With EMDR Therapy, you get to decide which Theme you would like to work on and which memories you would like to Target. You may choose to start to work on processing the earliest memory, the most disturbing memory, or a recent memory / trigger. Your therapist can assist you to learn skills to help support you through the memory processing safely so that you can remain within your Window of Tolerance whilst processing a memory/experience.

Thanks to the Generalisation Effect, you do not need to process every experience or memory related to that theme that you have ever had.

As with any form of psychotherapy, there may be a temporary increase in distress.

  1. Distressing and unresolved memories may emerge
  2. Some clients may experience reactions during a treatment session that neither they nor the administrating clinician may have anticipated, including a high level of emotion or physical sensation. A well-trained EMDR therapist is equipped to help you manage and regulate your reaction and bring you back to a state where you feel in control (again).
  3. Subsequent to the treatment session, the processing of incidents/material may continue, and other dreams, memories, feelings, etc., may emerge.

No – EMDR Therapy cannot not get rid of a memory. EMDR Therapy also cannot change that fact that past negative experiences happened to you.

However, EMDR Therapy will change how you feel when you bring a past event or memory to mind. EMDR Therapy specifically targets the components of stuck memories, so that they are moved from your limbic system to your pre-frontal cortex where a person can make better sense of what happened. This then allows adaptive learning and new (positive) information to be integrated.  This leaves a person feeling resolved (vs ‘stuck’) about the corresponding memory and its components.

In other words, after processing a memory with EMDR Therapy, you will still have access to the memory, but it will not cause you any disturbance.

When bringing the memory to mind, you will feel calmer and you will have a more adaptive response to yourself, which may take the form of positive beliefs about yourself, greater self-acceptance, and / or more confidence and self-compassion.

You will still be able to retrieve the memory, but it will not disturb or bother you any longer.

A common question clients have is whether they can simply move their eyes rapidly from left-to-right while thinking of a painful memory to resolve and process that memory themselves. This is not advised (and is potentially unsafe) for several reasons:

Firstly, an EMDR Therapist must undergo a minimum of 50 hours of training comprising of 20 hours of didactic training, 20 hours of skills training and 10 hours of consultation with an EMDRIA/EMDRAA Accredited Consultant. Part of this training encompasses understanding the numerous components of an unprocessed memory and how they interact (images, sounds, smells, bodily sensations and negative views of Self), what decisions to make whilst processing memories (EMDR Therapists do not just ask you to move your eyes back and forward – at each stage of processing, they are actually looking for specific cues from you that the individual components of the memory are being successfully processed, before they move onto the next memory component), and how to determine that a memory has indeed been successfully (and safely) processed.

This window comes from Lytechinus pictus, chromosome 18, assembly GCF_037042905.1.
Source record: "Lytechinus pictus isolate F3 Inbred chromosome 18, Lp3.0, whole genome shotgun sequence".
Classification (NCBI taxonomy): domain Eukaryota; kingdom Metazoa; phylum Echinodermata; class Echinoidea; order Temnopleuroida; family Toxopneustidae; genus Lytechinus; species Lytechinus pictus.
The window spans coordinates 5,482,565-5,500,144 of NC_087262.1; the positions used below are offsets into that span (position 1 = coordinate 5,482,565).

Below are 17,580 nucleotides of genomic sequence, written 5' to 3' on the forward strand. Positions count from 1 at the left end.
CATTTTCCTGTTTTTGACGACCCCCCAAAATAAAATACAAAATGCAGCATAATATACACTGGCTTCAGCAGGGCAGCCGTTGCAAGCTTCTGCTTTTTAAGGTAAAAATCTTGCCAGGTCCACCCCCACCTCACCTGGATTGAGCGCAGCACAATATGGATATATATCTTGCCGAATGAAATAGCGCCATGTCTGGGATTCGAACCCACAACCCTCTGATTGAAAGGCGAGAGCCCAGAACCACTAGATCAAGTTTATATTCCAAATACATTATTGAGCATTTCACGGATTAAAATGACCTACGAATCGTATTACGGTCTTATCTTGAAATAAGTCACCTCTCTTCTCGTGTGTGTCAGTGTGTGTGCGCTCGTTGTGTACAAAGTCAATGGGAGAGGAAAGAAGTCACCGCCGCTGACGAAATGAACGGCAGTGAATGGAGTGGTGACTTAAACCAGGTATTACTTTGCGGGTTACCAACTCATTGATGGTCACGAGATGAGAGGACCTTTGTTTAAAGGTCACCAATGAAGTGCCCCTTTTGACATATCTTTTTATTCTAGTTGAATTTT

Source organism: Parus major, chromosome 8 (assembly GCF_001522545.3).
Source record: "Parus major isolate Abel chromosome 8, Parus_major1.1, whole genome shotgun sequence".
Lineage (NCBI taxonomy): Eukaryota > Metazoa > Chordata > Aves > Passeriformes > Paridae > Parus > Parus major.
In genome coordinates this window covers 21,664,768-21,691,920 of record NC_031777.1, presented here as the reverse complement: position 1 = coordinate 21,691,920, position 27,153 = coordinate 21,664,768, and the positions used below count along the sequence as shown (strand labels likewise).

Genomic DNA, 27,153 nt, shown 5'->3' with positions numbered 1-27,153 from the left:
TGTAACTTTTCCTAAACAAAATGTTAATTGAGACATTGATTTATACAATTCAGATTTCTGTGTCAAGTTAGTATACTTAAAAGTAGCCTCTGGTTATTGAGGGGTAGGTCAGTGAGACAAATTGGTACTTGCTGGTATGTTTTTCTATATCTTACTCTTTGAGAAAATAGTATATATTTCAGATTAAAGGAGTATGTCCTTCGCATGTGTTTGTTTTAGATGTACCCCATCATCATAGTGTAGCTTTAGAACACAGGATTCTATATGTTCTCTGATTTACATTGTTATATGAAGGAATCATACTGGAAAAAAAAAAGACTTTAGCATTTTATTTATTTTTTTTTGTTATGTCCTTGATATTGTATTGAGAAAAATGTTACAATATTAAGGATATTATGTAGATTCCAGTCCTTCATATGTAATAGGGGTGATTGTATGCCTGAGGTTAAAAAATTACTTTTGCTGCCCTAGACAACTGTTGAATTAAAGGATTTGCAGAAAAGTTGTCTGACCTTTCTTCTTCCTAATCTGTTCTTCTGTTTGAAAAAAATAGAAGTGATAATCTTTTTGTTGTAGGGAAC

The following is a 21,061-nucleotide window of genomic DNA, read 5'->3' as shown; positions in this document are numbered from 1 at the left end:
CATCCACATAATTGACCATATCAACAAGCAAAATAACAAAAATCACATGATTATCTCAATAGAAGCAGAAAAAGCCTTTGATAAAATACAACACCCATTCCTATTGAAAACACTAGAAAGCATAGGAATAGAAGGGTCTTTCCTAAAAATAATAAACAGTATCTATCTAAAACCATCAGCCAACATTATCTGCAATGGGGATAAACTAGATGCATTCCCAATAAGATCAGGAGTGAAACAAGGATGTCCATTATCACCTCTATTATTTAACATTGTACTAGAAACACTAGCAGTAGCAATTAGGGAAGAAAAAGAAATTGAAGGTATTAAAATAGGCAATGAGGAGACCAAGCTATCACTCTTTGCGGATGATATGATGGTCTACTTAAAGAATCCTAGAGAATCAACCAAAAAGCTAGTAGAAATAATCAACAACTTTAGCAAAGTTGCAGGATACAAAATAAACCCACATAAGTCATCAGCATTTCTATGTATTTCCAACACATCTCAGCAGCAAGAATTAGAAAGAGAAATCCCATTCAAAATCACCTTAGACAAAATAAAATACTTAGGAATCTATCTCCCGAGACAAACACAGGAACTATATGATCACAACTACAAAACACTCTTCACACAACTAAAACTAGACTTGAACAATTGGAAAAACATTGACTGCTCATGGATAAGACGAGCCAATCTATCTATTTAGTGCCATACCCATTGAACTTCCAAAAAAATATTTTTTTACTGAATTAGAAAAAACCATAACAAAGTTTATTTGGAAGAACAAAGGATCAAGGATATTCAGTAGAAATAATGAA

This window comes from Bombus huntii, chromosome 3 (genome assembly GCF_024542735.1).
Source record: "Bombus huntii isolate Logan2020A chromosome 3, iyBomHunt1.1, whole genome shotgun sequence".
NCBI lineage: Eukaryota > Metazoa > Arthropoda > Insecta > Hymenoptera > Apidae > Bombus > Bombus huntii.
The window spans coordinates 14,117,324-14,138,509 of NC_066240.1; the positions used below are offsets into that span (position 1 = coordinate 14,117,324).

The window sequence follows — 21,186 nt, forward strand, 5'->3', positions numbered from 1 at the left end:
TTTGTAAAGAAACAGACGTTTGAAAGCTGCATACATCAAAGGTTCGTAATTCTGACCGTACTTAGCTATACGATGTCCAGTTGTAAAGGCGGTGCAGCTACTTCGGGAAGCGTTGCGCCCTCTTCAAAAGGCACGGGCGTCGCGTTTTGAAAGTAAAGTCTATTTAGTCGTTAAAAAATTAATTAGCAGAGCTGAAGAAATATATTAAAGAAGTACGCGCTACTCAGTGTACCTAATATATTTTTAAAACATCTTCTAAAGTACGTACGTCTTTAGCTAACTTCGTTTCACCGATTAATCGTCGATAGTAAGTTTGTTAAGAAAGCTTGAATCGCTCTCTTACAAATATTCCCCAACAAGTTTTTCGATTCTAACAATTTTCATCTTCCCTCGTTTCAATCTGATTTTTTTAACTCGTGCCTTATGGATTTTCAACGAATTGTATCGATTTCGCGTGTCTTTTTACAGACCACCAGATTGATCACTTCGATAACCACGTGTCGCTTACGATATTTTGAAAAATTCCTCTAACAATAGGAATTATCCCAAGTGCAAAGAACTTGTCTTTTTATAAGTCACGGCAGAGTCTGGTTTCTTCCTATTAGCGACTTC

As you can see, each of these components is complex and cannot be executed by one’s self, on one’s self. Similarly, before memory processing can commence, an extensive history must be taken by the therapist to determine the themes, patterns, and cautions that need to be kept in mind when doing memory processing. These skills require professional objectivity, extensive university training, and clinical experience. You cannot do these things yourself.

Secondly, it is not possible to take one’s self through the steps of memory processing because they are so complex that it would not be possible to fully stay ‘in a memory’ whilst self-monitoring. This means you cannot be processing a memory AND be consciously maintaining awareness of (and fidelity to) the EMDR Treatment Protocol (the decision-making steps based on responses made after each set of eye-movements). In other words, even if you knew what the steps were to processing a memory, you would not actually be sufficiently ‘present’ and engaged in your memory – if you were simultaneously mentally taking yourself through these steps – to derive any benefit from doing any EMDR to yourself. EMDR Therapy may appear simple, but unfortunately, it is not something you can do, yourself.

Third, often processing a memory may bring you to the edge of your Window of Tolerance. An EMDR Therapist is trained to help you recognise the cues that this may be happening, and is trained to work with you to ensure that you can keep processing memories, safely. This is not possible (and may be harmful) if you try to perform EMDR with yourself (or anyone else). You may even cause a negative emotional reaction that you cannot manage, and this could put you (or another person) at risk of re-traumatization, dissociation, or self-harm. If this happens, chances are that is not something that you have skills or training to manage.

Think about it this way – Therapists who know how to do EMDR Therapy very well STILL go and seek the help of an EMDR therapist when they have memories that need to be processed.

More Frequently Asked Questions about EMDR can be found here